About: The SpeechEasy device provides delayed auditory feedback (DAF) and frequency-shifting. The hearing aid-style device was introduced in 2001.

Evidence: SpeechEasy devices are effective for reading aloud and monologues in quiet speech clinics (Pollard, 2009; Stuart 2004, 2006; O’Donnell, 2008) but ineffective in stressful conversations (Pollard, 2009). Over time, the devices don’t train carryover fluency (Stuart, 2004, 2006). Some studies found that SpeechEasy devices lose effectiveness over time (Molt, 2006; Pollard, 2009) while other studies found no adaptation (Stuart, 2004, 2006). SpeechEasy devices have problems with background noise (Pollard, 2009). The frequency-shifting AAF used in SpeechEasy devices is not the same as pitch-shifting FAF and has never been proven effective. SpeechEasy devices are monaural, which is 25% less effective than binaural devices (Stuart, 1997. The specified maximum volume of 105 db (Stuart, 2003) has the potential of causing hearing loss in about five minutes ; however, an acoustical analysis found that 90 dB multitalker babble noise produced on 96 dB in the ear (Portnuff, 2012), which is safe for about thirty minutes.

References:

Molt, L. (2006). SpeechEasy AAF device long-term clinical trial: Usage patterns and satisfaction ratings. Poster presented at the annual convention of the American Speech-Language-Hearing Association, Miami, FL. Quote is from Pollard, R., Ellis, J., Finan, D., & Ramig, P. (2009). Effects of the SpeechEasy on objective and perceived aspects of stuttering: a 6-month, phase I clinical trial in naturalistic environments. Journal of Speech, Language, and Hearing Research, 52, 516-533.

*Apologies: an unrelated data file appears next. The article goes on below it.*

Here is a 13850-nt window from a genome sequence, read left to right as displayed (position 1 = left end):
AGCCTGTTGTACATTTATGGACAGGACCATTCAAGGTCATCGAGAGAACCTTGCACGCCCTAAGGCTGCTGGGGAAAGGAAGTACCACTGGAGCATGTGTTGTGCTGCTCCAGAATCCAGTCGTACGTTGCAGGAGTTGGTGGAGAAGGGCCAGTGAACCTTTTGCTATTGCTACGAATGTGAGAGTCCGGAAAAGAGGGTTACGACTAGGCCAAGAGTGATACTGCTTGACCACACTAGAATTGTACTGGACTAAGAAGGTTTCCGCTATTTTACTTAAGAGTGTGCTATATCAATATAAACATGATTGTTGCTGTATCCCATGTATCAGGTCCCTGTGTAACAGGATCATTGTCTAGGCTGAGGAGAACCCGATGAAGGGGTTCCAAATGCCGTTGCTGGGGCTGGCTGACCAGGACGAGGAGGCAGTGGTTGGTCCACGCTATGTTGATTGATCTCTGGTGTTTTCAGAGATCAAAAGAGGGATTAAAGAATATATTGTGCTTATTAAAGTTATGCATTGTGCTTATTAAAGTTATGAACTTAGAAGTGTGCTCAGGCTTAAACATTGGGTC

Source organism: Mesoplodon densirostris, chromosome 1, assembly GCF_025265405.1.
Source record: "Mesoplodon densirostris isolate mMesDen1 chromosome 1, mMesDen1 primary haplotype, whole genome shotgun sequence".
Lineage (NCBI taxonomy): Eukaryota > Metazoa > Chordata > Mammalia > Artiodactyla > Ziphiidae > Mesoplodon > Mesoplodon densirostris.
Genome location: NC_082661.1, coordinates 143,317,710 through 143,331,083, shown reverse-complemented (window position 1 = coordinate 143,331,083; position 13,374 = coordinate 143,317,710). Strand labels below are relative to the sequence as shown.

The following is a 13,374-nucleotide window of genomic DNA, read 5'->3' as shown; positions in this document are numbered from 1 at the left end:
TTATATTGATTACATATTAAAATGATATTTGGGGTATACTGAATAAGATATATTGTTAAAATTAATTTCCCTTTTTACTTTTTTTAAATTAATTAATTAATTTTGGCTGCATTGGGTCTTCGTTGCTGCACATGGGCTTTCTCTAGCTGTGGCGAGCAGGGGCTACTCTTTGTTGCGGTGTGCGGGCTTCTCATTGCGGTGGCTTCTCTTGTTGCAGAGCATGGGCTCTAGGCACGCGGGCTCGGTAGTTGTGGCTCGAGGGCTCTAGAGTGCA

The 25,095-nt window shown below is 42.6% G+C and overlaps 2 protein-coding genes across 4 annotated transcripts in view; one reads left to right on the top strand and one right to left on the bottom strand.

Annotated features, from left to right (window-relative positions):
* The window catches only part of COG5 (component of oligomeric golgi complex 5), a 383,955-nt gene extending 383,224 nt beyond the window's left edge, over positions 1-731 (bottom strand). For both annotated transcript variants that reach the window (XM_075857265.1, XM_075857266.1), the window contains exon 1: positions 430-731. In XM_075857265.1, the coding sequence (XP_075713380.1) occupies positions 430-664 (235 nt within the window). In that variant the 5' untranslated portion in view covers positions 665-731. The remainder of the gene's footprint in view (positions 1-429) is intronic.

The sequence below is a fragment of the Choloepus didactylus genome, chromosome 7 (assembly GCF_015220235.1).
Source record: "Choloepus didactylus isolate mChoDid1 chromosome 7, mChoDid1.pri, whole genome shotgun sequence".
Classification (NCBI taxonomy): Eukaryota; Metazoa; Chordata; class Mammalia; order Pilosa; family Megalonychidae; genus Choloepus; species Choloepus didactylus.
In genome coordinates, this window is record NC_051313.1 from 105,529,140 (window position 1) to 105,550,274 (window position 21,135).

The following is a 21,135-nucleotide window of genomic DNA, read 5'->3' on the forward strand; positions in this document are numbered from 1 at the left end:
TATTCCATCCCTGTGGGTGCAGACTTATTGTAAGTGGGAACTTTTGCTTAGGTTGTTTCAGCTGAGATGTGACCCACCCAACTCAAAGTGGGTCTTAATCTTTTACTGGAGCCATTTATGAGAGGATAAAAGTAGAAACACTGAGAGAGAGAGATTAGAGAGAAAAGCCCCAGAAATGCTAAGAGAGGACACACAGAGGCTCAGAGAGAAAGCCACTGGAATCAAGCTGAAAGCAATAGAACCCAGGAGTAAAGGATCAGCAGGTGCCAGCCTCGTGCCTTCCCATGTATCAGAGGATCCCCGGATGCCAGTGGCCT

O’Donnell, J., Armson, J., & Kiefte, M. (2008). The effectiveness of SpeechEasy during situations of daily living. Journal of Fluency Disorders, 33, 99-119.

Pollard, R., Ellis, J., Finan, D., & Ramig, P. (2009). Effects of the SpeechEasy on objective and perceived aspects of stuttering: a 6-month, phase I clinical trial in naturalistic environments. Journal of Speech, Language, and Hearing Research, 52, 516-533.

Portnuff, C. 2012. Report of Acoustical Analysis. Private correspondance.

Stuart, A., Kalinowski, J., & Rastatter, M. (1997). Effect of monaural and binaural altered auditory feedback on stuttering frequency. Journal of the Acoustical Society of America, 111, 2237-2241.

Stuart, A., Xia, S., Jiang, Y., Jiang, T., Kalinowski, J., & Rastatter, M. (2003) Self-contained in-the-ear device to deliver altered auditory feedback: applications for stuttering. Annals of Biomedical Engineering, 31, 233-237.

Stuart, A., Kalinowski, J., Rastatter, M., Saltuklaroglu, T., & Dayalu, V. (2004). Investigations of the impact of altered auditory feedback in-the-ear devices on the speech of people who stutter: initial fitting and 4-month follow-up. International Journal of Language and Communication Disorders, 39:1, 93–113. Stuart, A., Kalinowski, J., Saltuklaroglu, T., & Guntupalli, V. (2006). Investigations of the impact of altered auditory feedback in-the-ear devices on the speech of people who stutter: One-year follow-up, Disability and Rehabilitation, 1-9.

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